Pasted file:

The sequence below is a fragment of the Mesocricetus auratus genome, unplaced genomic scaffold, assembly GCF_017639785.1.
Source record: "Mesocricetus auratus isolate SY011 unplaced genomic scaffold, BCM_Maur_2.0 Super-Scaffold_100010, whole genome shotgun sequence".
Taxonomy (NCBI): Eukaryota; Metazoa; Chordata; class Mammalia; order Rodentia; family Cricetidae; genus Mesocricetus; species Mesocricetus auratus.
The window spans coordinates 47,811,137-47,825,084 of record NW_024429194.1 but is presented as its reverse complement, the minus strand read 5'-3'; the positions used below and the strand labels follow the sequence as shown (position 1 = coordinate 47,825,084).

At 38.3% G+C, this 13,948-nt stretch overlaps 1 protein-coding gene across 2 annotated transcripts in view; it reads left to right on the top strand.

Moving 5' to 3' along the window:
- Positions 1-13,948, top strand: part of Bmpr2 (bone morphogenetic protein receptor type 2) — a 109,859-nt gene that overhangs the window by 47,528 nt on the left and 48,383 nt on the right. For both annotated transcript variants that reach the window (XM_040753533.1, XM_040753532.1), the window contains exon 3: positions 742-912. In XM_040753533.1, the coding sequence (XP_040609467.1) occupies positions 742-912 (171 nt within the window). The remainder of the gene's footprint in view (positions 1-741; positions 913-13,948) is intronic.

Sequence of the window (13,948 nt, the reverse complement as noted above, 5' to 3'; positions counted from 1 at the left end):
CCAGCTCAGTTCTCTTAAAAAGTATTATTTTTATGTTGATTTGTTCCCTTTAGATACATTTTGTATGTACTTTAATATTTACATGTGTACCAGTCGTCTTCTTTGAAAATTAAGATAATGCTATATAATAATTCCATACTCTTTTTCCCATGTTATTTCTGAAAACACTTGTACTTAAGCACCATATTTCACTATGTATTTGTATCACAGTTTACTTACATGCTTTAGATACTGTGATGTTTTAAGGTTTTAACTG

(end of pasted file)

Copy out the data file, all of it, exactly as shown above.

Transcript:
The sequence below is a fragment of the Mesocricetus auratus genome, unplaced genomic scaffold, assembly GCF_017639785.1.
Source record: "Mesocricetus auratus isolate SY011 unplaced genomic scaffold, BCM_Maur_2.0 Super-Scaffold_100010, whole genome shotgun sequence".
Taxonomy (NCBI): Eukaryota; Metazoa; Chordata; class Mammalia; order Rodentia; family Cricetidae; genus Mesocricetus; species Mesocricetus auratus.
The window spans coordinates 47,811,137-47,825,084 of record NW_024429194.1 but is presented as its reverse complement, the minus strand read 5'-3'; the positions used below and the strand labels follow the sequence as shown (position 1 = coordinate 47,825,084).

At 38.3% G+C, this 13,948-nt stretch overlaps 1 protein-coding gene across 2 annotated transcripts in view; it reads left to right on the top strand.

Moving 5' to 3' along the window:
- Positions 1-13,948, top strand: part of Bmpr2 (bone morphogenetic protein receptor type 2) — a 109,859-nt gene that overhangs the window by 47,528 nt on the left and 48,383 nt on the right. For both annotated transcript variants that reach the window (XM_040753533.1, XM_040753532.1), the window contains exon 3: positions 742-912. In XM_040753533.1, the coding sequence (XP_040609467.1) occupies positions 742-912 (171 nt within the window). The remainder of the gene's footprint in view (positions 1-741; positions 913-13,948) is intronic.

Sequence of the window (13,948 nt, the reverse complement as noted above, 5' to 3'; positions counted from 1 at the left end):
CCAGCTCAGTTCTCTTAAAAAGTATTATTTTTATGTTGATTTGTTCCCTTTAGATACATTTTGTATGTACTTTAATATTTACATGTGTACCAGTCGTCTTCTTTGAAAATTAAGATAATGCTATATAATAATTCCATACTCTTTTTCCCATGTTATTTCTGAAAACACTTGTACTTAAGCACCATATTTCACTATGTATTTGTATCACAGTTTACTTACATGCTTTAGATACTGTGATGTTTTAAGGTTTTAACTG